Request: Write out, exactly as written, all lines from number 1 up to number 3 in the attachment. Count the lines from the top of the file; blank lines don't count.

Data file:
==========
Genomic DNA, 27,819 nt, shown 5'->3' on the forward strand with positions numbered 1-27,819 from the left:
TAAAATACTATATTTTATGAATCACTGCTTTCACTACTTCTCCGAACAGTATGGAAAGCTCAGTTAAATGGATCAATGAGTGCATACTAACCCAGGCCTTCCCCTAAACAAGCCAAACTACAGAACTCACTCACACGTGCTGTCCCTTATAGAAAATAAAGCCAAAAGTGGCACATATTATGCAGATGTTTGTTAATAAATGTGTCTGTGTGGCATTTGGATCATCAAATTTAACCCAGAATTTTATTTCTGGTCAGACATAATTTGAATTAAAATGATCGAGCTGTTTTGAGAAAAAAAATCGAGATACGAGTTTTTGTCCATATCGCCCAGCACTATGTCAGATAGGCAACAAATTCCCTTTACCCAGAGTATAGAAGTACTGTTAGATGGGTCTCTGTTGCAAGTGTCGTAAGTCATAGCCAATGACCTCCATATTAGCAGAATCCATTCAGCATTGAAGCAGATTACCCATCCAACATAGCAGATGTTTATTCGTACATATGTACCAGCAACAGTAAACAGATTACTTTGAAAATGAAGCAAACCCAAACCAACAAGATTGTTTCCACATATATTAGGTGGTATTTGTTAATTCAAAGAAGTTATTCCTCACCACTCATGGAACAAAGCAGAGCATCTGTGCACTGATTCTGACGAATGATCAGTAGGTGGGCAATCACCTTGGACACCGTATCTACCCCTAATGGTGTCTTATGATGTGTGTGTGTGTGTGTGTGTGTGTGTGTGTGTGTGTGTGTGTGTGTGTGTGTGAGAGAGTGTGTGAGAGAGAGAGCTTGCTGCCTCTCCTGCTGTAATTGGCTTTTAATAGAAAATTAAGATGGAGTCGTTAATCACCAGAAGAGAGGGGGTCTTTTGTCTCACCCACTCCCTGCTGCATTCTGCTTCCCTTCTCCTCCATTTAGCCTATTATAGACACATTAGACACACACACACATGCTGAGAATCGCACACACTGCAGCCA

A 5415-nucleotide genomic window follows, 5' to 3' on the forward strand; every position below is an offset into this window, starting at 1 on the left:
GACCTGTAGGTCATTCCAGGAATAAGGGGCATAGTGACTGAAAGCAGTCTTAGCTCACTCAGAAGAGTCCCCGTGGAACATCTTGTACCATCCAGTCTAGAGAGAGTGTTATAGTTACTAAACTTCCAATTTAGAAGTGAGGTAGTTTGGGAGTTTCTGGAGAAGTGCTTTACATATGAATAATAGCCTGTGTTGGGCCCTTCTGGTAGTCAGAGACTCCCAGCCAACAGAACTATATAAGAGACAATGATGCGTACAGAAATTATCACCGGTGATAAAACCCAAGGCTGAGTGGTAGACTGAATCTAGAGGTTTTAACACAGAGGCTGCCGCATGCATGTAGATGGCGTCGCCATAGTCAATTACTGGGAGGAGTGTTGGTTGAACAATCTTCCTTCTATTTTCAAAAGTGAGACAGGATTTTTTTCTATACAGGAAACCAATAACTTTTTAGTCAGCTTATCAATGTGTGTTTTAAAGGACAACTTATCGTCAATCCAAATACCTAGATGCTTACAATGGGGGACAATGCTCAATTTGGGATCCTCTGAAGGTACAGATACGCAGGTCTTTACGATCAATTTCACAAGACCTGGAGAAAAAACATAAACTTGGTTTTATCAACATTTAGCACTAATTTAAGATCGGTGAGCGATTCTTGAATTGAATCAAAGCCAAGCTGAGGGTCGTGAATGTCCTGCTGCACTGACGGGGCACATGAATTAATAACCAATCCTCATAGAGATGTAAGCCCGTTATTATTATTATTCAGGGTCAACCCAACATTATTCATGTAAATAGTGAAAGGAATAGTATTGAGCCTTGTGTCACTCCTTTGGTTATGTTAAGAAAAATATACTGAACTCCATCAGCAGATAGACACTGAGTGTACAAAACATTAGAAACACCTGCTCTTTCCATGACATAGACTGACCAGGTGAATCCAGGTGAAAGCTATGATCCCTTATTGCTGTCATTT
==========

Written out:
Genomic DNA, 27,819 nt, shown 5'->3' on the forward strand with positions numbered 1-27,819 from the left:
TAAAATACTATATTTTATGAATCACTGCTTTCACTACTTCTCCGAACAGTATGGAAAGCTCAGTTAAATGGATCAATGAGTGCATACTAACCCAGGCCTTCCCCTAAACAAGCCAAACTACAGAACTCACTCACACGTGCTGTCCCTTATAGAAAATAAAGCCAAAAGTGGCACATATTATGCAGATGTTTGTTAATAAATGTGTCTGTGTGGCATTTGGATCATCAAATTTAACCCAGAATTTTATTTCTGGTCAGACATAATTTGAATTAAAATGATCGAGCTGTTTTGAGAAAAAAAATCGAGATACGAGTTTTTGTCCATATCGCCCAGCACTATGTCAGATAGGCAACAAATTCCCTTTACCCAGAGTATAGAAGTACTGTTAGATGGGTCTCTGTTGCAAGTGTCGTAAGTCATAGCCAATGACCTCCATATTAGCAGAATCCATTCAGCATTGAAGCAGATTACCCATCCAACATAGCAGATGTTTATTCGTACATATGTACCAGCAACAGTAAACAGATTACTTTGAAAATGAAGCAAACCCAAACCAACAAGATTGTTTCCACATATATTAGGTGGTATTTGTTAATTCAAAGAAGTTATTCCTCACCACTCATGGAACAAAGCAGAGCATCTGTGCACTGATTCTGACGAATGATCAGTAGGTGGGCAATCACCTTGGACACCGTATCTACCCCTAATGGTGTCTTATGATGTGTGTGTGTGTGTGTGTGTGTGTGTGTGTGTGTGTGTGTGTGTGTGTGTGTGAGAGAGTGTGTGAGAGAGAGAGCTTGCTGCCTCTCCTGCTGTAATTGGCTTTTAATAGAAAATTAAGATGGAGTCGTTAATCACCAGAAGAGAGGGGGTCTTTTGTCTCACCCACTCCCTGCTGCATTCTGCTTCCCTTCTCCTCCATTTAGCCTATTATAGACACATTAGACACACACACACATGCTGAGAATCGCACACACTGCAGCCA

A 5415-nucleotide genomic window follows, 5' to 3' on the forward strand; every position below is an offset into this window, starting at 1 on the left: